Now we command you, brethren, in the name of our Lord Jesus Christ that ye withdraw yourselves from every brother that walketh disorderly, and not after the tradition which he received from us. . . . Not because we have not power, but to make ourselves an ensample unto you to follow us. . . . But ye, brethren, be not weary of doing well.
In the pages of the Bible there is a poem which from a copy of the Sunday Birmingham News titled “Poem for the Living,” by Theodora Kroeber. A few lines of the poem:
When I am dead,
Cry for me a little.
Think of me sometimes,
But not too much.
It is not good for you
Or your wife or your children,
To allow your thoughts to dwell
Too long on the dead.
Think of me now and again
As I was in life
At the moment which it is pleasant to recall,
But not too long.
Leave me in peace
As I shall leave you, too, in peace.
While you live,
Let your thoughts be on the living.
She was also very proud of her country. One of her notes in the front pages reads, “Inscription on Liberty Bell: ‘Proclaim Liberty throughout all the land unto all the inhabitants thereof.’ Leviticitus 25:10.” And there was one more quotation: “‘I can teach you to sing but only God can teach you to sing with the spirit.’ Thomas Jackson Denson, 1863–1935.” Aunt Ruth told us that “Dad Thomas” would tell that to his singing school students.
There was also a copy of a poem, “In Flanders Fields,” written by Lieutenant Colonel John McCrae of Canada in 1918. Aunt Ruth would often quote this poem if she happened to pass by a National Cemetery. Here are a few lines:
In Flanders Fields the poppies blow
Between the crosses, row on row,
That mark our place; and in the sky
The larks still bravely singing fly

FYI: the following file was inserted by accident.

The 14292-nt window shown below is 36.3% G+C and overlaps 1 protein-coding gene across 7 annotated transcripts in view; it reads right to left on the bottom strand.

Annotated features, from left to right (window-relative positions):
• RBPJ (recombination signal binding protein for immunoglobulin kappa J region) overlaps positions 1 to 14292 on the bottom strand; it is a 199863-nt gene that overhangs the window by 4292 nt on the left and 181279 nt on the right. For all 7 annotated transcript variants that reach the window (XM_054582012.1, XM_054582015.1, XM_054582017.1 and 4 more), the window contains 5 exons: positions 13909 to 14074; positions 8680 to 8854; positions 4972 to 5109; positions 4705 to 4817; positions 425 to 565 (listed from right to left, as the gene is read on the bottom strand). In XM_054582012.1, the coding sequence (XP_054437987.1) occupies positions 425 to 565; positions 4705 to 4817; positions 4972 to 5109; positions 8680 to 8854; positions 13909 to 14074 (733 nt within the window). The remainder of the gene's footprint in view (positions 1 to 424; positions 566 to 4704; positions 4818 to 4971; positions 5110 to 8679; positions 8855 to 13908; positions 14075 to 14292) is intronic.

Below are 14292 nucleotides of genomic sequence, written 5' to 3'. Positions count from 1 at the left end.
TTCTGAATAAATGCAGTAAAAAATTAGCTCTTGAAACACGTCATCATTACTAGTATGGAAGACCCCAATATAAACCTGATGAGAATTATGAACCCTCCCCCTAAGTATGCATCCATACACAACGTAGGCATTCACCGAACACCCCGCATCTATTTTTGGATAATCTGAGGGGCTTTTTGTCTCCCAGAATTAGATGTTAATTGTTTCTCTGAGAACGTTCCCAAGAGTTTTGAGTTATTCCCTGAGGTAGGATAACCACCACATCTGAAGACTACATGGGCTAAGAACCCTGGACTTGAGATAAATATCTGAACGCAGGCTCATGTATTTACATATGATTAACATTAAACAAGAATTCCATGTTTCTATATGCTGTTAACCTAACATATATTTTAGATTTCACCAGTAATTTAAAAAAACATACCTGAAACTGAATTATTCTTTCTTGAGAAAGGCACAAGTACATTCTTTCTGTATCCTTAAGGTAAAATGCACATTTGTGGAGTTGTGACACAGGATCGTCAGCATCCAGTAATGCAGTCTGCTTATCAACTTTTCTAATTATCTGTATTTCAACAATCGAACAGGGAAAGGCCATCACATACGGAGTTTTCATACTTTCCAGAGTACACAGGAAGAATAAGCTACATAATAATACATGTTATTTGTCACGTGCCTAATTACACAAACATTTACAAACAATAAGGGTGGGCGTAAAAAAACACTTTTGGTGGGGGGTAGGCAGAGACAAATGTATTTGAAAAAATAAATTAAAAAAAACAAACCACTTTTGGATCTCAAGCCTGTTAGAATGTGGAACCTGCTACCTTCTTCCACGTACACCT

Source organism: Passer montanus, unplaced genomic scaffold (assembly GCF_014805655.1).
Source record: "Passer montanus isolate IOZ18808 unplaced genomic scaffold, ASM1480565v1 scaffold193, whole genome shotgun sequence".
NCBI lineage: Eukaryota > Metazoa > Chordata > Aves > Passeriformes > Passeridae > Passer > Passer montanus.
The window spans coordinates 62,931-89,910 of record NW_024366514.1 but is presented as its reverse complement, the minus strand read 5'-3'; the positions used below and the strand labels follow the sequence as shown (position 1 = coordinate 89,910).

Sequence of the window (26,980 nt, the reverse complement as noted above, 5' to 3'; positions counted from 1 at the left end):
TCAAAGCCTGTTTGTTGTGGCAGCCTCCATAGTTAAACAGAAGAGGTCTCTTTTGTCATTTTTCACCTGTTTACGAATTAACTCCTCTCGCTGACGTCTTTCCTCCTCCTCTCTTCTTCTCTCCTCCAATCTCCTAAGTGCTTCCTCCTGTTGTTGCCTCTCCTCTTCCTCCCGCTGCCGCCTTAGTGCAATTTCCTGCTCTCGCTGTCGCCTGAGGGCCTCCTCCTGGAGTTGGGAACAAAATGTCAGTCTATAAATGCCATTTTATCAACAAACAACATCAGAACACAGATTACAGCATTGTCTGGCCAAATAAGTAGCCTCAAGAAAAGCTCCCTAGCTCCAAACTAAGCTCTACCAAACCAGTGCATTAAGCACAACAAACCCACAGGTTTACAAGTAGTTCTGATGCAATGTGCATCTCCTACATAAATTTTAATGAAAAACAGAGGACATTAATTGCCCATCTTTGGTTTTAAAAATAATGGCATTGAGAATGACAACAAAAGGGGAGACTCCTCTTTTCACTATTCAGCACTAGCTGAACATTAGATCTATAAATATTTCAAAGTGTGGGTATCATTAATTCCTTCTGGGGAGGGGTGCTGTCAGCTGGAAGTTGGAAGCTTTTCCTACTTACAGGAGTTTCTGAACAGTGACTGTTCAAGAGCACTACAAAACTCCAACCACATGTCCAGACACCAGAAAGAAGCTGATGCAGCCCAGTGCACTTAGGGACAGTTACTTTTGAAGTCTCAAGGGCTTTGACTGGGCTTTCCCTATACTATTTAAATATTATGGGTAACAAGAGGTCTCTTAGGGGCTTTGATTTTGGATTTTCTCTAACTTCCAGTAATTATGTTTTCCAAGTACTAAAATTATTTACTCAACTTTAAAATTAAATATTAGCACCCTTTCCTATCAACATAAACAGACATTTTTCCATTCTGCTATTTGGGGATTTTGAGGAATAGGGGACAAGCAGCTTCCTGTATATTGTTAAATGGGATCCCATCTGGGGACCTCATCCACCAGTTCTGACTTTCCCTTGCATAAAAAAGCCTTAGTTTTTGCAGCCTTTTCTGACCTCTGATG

Scarce heard among the guns below.
We are the Dead. Short days ago
We lived, felt dawn, saw sunset glow,
Loved and we loved, and now we lie
In Flanders Field.
Other notes give us insight into Sacred Harp history. There is a two page typewritten letter from Paine Denson written on September 26, 1944, just after the Sacred Harp Centennial Celebration in Double Springs, Alabama from September 18–24, 1944. This event celebrated the one hundred years of Sacred Harp singing since Benjamin Franklin White published the first Sacred Harp in 1844. (A copy of the “Report of the Sacred Harp Centennial Celebration” is available online.) In his letter, Uncle Paine wrote the following:
Dear Sister: Well, the ordeal is over and it was an howling success, as far as I could see, from every standpoint. It was good to see you in your role as Secretary. The poise and dignity that accompanied you at every turn made me feel glad to have a sister who could play such a roll. . . . I guess that is enough, or rather it is about as good as I can do in an effort to communicate to how I felt about it. It won’t be done any better in the next century that you did your part that time.
This was high praise from Paine Denson. He was not known to be overly complimentary and in this instance, he was expressing his admiration to his younger sister. I am sure that is why she kept this letter for over forty years in her Bible.